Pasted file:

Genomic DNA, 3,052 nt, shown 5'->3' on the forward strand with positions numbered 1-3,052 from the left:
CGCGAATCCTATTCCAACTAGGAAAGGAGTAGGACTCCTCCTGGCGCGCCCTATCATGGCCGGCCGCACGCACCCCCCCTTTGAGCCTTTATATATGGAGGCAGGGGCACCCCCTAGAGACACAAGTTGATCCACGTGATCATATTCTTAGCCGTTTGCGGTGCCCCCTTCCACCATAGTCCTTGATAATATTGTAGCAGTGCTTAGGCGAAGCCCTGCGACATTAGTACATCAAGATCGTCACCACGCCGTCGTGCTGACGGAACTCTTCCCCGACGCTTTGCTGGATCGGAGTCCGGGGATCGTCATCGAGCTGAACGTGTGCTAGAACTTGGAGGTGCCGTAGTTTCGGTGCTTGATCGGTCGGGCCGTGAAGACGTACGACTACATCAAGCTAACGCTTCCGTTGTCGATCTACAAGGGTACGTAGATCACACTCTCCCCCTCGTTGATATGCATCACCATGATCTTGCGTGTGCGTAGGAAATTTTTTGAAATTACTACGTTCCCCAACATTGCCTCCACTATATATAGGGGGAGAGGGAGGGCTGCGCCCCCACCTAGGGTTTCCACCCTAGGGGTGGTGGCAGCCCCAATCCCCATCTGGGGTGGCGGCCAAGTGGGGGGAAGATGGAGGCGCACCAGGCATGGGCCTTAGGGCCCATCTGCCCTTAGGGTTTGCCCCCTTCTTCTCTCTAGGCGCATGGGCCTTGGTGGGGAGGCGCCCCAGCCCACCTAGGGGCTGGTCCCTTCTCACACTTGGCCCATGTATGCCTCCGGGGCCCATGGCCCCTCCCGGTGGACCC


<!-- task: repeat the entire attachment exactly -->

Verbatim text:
Genomic DNA, 3,052 nt, shown 5'->3' on the forward strand with positions numbered 1-3,052 from the left:
CGCGAATCCTATTCCAACTAGGAAAGGAGTAGGACTCCTCCTGGCGCGCCCTATCATGGCCGGCCGCACGCACCCCCCCTTTGAGCCTTTATATATGGAGGCAGGGGCACCCCCTAGAGACACAAGTTGATCCACGTGATCATATTCTTAGCCGTTTGCGGTGCCCCCTTCCACCATAGTCCTTGATAATATTGTAGCAGTGCTTAGGCGAAGCCCTGCGACATTAGTACATCAAGATCGTCACCACGCCGTCGTGCTGACGGAACTCTTCCCCGACGCTTTGCTGGATCGGAGTCCGGGGATCGTCATCGAGCTGAACGTGTGCTAGAACTTGGAGGTGCCGTAGTTTCGGTGCTTGATCGGTCGGGCCGTGAAGACGTACGACTACATCAAGCTAACGCTTCCGTTGTCGATCTACAAGGGTACGTAGATCACACTCTCCCCCTCGTTGATATGCATCACCATGATCTTGCGTGTGCGTAGGAAATTTTTTGAAATTACTACGTTCCCCAACATTGCCTCCACTATATATAGGGGGAGAGGGAGGGCTGCGCCCCCACCTAGGGTTTCCACCCTAGGGGTGGTGGCAGCCCCAATCCCCATCTGGGGTGGCGGCCAAGTGGGGGGAAGATGGAGGCGCACCAGGCATGGGCCTTAGGGCCCATCTGCCCTTAGGGTTTGCCCCCTTCTTCTCTCTAGGCGCATGGGCCTTGGTGGGGAGGCGCCCCAGCCCACCTAGGGGCTGGTCCCTTCTCACACTTGGCCCATGTATGCCTCCGGGGCCCATGGCCCCTCCCGGTGGACCC